Newsom Issues Three COVID-19 Brown Act Orders: Here’s What He Urgently ChangedMeyers Nave Law Firm, (from an email by Benicia Mayor Elizabeth Patterson)
Governor Newsom recently signed three Executive Orders that changed fundamental limitations and requirements of the Brown Act. He signed Executive Order N-25-20 on March 12, Executive Order N-29-20 on March 17, and Executive Order N-35-20 on March 21. Before everyone had figured out the section of the March 12 order that addressed the Brown Act, parts of that section were withdrawn and superseded by the March 17 order and the remaining parts continued in the March 17 order. And then the March 21 order made more changes – all of which relate to the COVID-19 pandemic. The Executive Orders’ Brown Act changes are outlined below.
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Summary of Brown Act Changes
Executive Order N-29-20, March 17 (incorporates Executive Order N-25-20, March 12)
What’s the Big Change?
- Waives certain requirements for teleconference meetings
- Eliminates physical meeting location within the jurisdiction if there is a teleconference meeting
- Simplifies notice and accessibility requirements
- Waives numerous Brown Act requirements
N-29-20 allows local legislative or state bodies to hold public meetings via teleconference without having to provide a physical location from which members of the public may observe the meeting and offer public comment, as long as members of the public are allowed to observe and address the meeting telephonically or otherwise electronically, subject to specified notice and accessibility requirements.
Less Restrictive Teleconference Rules:
- Physical presence of members of the legislative body or of the public are not required as a condition of participation in or quorum for a public meeting
- Notice is not required of each teleconference location from which a member will be participating in a public meeting
- Teleconference location does not have to be accessible to the public
- The possibility of members of the public addressing the body at each teleconference conference location is not required
- Agendas do not have to be posted at all teleconference locations
- During teleconference meetings, at least a quorum of the members of the legislative body are not required to participate from locations within the boundaries of the territory over which the legislative body exercises jurisdiction
Notice and Accessibility Requirements:
- Have and advertise (each time meeting notice is given) a procedure for receiving and swiftly resolving requests for a reasonable accommodation from individuals with disabilities, consistent with the Americans with Disabilities Act.
- Provide advance notice of the time of, and post the agenda for, each public meeting according to the timeframes prescribed by the Brown Act. Include the means by which members of the public may observe the meeting and offer public comment.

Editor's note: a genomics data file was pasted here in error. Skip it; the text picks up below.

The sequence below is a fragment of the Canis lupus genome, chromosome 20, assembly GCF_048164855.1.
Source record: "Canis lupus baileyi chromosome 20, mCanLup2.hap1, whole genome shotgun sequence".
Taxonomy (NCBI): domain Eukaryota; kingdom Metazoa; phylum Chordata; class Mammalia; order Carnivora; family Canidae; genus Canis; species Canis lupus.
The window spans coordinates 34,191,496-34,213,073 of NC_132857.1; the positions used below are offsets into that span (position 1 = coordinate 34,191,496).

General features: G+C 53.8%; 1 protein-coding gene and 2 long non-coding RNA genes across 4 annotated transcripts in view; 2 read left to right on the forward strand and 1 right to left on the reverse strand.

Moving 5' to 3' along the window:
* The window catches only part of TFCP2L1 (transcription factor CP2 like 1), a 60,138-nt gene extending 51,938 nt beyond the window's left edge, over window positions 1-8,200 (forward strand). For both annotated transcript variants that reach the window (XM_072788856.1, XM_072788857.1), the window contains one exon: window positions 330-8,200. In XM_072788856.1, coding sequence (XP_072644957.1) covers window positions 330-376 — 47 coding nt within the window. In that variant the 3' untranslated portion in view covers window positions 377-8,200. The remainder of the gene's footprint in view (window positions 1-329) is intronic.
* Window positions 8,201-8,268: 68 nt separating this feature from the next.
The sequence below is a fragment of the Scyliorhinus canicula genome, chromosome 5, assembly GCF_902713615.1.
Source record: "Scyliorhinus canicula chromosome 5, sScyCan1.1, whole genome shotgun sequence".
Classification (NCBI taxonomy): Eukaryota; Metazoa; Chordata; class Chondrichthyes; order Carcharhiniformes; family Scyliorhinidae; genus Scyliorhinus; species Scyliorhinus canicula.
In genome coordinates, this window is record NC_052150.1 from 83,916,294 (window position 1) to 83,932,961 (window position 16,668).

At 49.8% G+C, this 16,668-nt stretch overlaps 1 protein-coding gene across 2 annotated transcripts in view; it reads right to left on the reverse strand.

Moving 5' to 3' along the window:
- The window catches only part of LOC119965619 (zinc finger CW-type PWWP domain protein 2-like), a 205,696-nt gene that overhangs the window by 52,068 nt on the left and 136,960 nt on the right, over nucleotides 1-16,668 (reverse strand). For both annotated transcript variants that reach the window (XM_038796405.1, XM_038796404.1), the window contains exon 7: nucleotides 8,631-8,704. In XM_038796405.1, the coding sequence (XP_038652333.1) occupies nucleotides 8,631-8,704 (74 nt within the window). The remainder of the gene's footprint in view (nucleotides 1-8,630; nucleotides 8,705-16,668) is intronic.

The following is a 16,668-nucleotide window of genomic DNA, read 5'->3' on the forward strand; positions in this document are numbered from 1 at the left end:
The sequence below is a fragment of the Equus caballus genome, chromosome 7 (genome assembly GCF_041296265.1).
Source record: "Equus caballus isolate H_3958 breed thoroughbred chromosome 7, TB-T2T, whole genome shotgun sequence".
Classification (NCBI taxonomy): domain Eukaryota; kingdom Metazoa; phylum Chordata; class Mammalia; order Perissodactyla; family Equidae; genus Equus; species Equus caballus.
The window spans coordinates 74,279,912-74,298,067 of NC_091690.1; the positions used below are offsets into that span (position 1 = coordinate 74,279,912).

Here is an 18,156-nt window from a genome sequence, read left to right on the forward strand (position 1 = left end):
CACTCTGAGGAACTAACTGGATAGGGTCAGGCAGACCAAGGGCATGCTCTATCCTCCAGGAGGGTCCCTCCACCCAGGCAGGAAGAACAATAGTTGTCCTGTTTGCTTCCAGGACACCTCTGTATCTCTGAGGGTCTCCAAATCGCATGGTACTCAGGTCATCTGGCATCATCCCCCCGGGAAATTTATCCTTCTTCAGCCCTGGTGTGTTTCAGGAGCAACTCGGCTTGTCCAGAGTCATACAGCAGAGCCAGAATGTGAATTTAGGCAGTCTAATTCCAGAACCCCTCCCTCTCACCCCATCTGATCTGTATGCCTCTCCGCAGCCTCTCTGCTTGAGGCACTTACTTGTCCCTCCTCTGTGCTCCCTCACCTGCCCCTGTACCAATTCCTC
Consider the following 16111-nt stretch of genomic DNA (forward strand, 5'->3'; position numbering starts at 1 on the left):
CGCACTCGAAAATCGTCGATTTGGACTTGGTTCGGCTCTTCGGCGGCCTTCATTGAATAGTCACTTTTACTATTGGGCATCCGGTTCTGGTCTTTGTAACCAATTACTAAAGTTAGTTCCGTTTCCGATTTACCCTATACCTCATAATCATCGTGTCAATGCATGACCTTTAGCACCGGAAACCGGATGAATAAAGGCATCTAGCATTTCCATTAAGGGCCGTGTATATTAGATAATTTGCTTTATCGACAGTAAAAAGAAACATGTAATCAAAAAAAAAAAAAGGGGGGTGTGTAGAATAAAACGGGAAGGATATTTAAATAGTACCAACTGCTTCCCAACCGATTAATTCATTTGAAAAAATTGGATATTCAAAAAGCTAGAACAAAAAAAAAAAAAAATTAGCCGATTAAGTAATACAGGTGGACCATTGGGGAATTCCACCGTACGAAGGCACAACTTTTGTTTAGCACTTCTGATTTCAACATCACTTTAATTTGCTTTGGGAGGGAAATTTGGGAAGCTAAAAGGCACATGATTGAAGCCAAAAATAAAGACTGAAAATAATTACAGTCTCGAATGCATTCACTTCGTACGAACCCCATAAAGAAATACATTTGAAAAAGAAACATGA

Executive Order N-35-20, March 21
What’s the Big Change?
- Allows serial or simultaneous updates about a declared emergency
- Allows members of legislative body to ask questions during updates
- Allows updates and questions without the public’s access or attendance
N-35-20 allows all members of a legislative body to receive updates (“including, but not limited to, simultaneous updates”) from federal, state and local officials relevant to the declared emergency (“including, but not limited to, updates concerning the impacts of COVID-19, the government response to COVID-19, and other aspects relevant to the declared emergency”).
Members may ask questions of those federal, state and local officials who provide the updates in order to stay apprised of emergency operations and the impact the emergency has on their constituents.
What’s Not Allowed:
Members may not take action on, or discuss amongst themselves, any item of business that is within the subject matter jurisdiction of the legislative body without complying with otherwise-applicable requirements of the Brown Act.
Executive Order N-35-20 states that members of a legislative body may “receive updates” and “ask questions,” but they may not “discuss amongst themselves” nor may they “take action.” While the meaning of taking action is clear, when receiving updates members should be cautious not to discuss information, especially the answers to the questions that they ask. If the topic of a question feels like it will lead to a topic of a discussion then the communication should be deferred to a future Brown Act compliant meeting. Questions that only clarify are likely to be the most appropriate questions. While the update does not have to be brief, it should be conducted similar to a traditional press briefing or task force briefing, which are typically designed only to inform or educate.